A peer analysis will help us in understanding the nature of business of the two companies and help create a portfolio which would distinguish the difference between the various profitability ratios of these versatile companies. Decomposition method for the various profitability ratios would be used in order to determine the financial and operating leverages both the organisation are able to use. For any organisation its profitability stands on two basic pillars which are ROA (Return on Assets) and ROE (Return on Equity)
A detailed reformulation of the income statement, balance sheet and key ratios of both the organisations helps us in studying the both the sustainability as well as diligence of the earnings of the organisations, their fundamental differences in accordance with their financial perspectives as well as their P/E ratio (Price to Earnings Ratio). Beaver and Morse (1978) and Penman (1996) have shown that P/E ratios, while definitely linked to prospective earnings growth but they are also found to be negatively connected to present earnings growth, showing empirically that the P/E ratio can be found to be affected by transient current earnings. Ou and Penman (1989b) have found that even though one finds that accounting fundamentals might explain P/E ratios but that is done primarily be dredging data.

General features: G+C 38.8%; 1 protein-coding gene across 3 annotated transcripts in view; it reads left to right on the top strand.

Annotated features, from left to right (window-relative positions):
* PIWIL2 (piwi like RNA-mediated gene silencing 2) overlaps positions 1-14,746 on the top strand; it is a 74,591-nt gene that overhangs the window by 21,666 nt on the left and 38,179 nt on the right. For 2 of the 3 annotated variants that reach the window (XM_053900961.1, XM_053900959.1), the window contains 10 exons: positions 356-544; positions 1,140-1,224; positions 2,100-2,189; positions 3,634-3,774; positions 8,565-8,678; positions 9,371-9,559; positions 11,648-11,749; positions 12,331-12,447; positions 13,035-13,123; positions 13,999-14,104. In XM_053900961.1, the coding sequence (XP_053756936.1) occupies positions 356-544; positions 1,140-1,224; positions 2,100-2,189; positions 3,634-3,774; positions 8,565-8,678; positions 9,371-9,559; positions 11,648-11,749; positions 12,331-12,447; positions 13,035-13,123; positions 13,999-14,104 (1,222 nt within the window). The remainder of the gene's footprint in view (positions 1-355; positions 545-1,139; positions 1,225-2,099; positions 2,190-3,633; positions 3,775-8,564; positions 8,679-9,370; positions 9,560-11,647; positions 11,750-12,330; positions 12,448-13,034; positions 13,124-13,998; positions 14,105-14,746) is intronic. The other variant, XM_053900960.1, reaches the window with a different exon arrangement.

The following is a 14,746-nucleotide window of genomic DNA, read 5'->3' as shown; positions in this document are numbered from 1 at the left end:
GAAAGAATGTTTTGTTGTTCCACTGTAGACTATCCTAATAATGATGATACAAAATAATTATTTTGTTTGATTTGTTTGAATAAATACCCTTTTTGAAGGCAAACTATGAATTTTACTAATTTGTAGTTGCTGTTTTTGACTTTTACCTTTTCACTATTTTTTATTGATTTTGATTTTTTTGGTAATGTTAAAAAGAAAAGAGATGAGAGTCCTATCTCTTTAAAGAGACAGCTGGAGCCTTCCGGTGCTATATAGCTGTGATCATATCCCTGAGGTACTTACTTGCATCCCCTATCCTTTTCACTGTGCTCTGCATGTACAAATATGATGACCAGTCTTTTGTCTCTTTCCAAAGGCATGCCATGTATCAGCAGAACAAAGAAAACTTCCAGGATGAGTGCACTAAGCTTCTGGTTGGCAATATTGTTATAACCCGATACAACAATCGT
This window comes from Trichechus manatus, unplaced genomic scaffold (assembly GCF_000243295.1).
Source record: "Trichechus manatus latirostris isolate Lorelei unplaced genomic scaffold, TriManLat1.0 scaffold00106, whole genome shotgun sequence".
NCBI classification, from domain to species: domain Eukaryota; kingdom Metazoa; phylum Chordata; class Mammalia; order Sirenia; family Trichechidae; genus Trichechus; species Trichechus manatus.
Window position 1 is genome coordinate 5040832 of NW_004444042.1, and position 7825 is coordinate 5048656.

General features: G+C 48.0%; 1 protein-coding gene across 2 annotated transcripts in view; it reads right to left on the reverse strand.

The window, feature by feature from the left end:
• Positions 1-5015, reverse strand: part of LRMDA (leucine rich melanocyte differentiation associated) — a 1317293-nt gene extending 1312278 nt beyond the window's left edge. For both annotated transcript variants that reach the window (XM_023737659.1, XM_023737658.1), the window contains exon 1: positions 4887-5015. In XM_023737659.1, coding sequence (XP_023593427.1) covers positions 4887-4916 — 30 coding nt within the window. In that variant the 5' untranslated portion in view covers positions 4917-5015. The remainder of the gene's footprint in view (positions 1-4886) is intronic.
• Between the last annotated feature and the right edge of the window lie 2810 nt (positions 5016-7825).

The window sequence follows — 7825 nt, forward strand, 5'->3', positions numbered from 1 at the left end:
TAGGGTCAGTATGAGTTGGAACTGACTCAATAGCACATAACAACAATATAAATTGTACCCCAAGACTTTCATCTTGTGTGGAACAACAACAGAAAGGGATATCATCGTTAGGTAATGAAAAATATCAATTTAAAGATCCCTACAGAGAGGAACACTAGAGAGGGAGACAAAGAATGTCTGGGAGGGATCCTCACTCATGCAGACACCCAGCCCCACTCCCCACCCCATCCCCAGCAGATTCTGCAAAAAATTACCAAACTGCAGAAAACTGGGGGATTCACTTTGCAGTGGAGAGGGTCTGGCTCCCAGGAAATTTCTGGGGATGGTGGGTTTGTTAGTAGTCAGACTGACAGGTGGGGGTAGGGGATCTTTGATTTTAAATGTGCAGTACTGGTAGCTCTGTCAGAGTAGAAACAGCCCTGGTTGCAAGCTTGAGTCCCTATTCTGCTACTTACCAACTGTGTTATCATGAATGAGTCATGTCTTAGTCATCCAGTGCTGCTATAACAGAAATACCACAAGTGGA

The global and highly competitive worlds today assess the profitability of their competitors helps in determining the market power of the company. One finds that it is imperative for the any organisation to see that their returns not only help them cover the costs of replacing their assets but also any presence of excess profit year after year would lead to indication of existence of the high market power of these organisations as well as difficult entry barriers.